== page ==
Guest Author - Chidori Phillips
Stewing usually involves hours of cooking time in order to break down tough cuts of meat that are used for stews. Typical stew beef comes from chuck meat which contains a lot of connective tissue which melts during lengthy cooking and adds flavor. Nikujaga is stew-like in that it is a pot of meat, potatoes and vegetables but because it uses thinly sliced higher quality beef, it needs less cooking. In fact, overcooking this will result in dry meat.
Nikujaga is similar to sukiyaki and other nabemono (one pot dishes). Some Nikujaga recipes use dashi-based broths as in sukiyaki and nabemono, but I like to use beef broth for a heartier flavor. Otherwise, Nikujaga could taste too much like sukiyaki, only with potatoes.
It is a good way to enjoy a hearty winter stew without investing hours. Did you ever crave a beef stew only to lament not thinking about it earlier in the day so you could have set it on the stove for the required hours? This one cooks in under 15 minutes.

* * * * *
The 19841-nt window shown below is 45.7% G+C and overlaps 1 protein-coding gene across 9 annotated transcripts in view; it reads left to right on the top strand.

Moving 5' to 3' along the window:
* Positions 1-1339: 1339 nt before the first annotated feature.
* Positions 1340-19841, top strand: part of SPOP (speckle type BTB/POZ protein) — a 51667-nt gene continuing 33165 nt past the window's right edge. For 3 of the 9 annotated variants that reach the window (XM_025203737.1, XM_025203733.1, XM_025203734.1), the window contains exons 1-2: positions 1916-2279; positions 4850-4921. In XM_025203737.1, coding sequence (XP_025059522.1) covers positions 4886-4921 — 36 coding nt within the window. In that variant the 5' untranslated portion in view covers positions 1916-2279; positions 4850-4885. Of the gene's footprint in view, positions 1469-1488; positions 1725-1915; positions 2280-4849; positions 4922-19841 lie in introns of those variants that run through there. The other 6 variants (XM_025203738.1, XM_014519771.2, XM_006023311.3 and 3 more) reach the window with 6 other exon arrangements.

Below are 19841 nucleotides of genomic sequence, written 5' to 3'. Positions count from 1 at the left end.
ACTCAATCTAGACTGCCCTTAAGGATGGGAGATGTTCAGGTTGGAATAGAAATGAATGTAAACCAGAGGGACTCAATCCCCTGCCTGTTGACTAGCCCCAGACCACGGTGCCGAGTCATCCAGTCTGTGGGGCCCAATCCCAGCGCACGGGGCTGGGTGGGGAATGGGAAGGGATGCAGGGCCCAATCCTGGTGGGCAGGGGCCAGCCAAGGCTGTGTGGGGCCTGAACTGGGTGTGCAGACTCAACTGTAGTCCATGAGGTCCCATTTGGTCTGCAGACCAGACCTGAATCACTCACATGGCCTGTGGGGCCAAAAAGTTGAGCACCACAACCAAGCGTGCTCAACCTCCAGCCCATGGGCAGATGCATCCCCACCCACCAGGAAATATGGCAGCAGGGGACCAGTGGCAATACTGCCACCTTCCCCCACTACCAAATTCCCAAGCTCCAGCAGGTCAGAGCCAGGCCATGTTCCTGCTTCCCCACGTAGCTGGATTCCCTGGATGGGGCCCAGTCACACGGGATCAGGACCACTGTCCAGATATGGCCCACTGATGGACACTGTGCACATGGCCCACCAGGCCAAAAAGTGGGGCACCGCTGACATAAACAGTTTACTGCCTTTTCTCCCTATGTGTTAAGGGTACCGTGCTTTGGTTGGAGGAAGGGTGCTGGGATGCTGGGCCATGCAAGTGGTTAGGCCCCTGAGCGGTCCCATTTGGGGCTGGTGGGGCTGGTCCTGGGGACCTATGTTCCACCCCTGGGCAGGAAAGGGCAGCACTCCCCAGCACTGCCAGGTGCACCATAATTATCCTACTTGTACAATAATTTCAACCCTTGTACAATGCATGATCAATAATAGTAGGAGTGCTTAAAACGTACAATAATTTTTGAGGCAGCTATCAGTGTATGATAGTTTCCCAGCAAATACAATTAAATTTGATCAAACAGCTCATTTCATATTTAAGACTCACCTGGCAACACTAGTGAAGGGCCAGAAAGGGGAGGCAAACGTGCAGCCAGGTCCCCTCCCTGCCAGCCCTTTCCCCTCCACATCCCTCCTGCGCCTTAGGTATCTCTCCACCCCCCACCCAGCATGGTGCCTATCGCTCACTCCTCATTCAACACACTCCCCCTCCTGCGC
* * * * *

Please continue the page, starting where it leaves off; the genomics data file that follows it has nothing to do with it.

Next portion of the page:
Nikujaga Japanese Beef and Potato Stew
1/2 lb. sukiyaki beef slices
1 small onion. sliced thinly
˝ block Konnyaku, sliced (optional)
1 5Epiece of konbu kelp
1 cup carrots, peeled and chopped
2 large potatoes, peeled and cut into balls using a melon baller
1 clove fresh garlic, minced
2 cups beef broth
2 Tbsp. soy sauce
1 Tbsp. sugar
1 Tbsp. mirin or cooking sake
1 Tbsp. vegetable oil
1 Tbsp. cornstarch
2 tsp. water
In a thick-bottomed skillet with a lid, heat one tablespoon of vegetable oil. Add minced garlic and sliced onion and cook until onions are translucent. Add chopped carrot, konbu kelp, beef broth, soy sauce and sugar. Bring to a boil, then lower heat, cover and simmer for five minutes. Add beef slices, potato balls and Konnyaku slices (if using). Add mirin and cover skillet with lid and simmer for additional five minutes. If you cook this too long, the meat will get tough and the potatoes will dissolve.
Make a slurry with cornstarch and 2 tsp. water. Add to pot and stir until stew thickens slightly. Serve with hot steamed rice and tsukemono pickles and hot tea.
Sometimes, I add frozen peas to this recipe because I adore green peas. I have to hold back though because my husband complains too often that I make green pea stewEinstead of beef stew!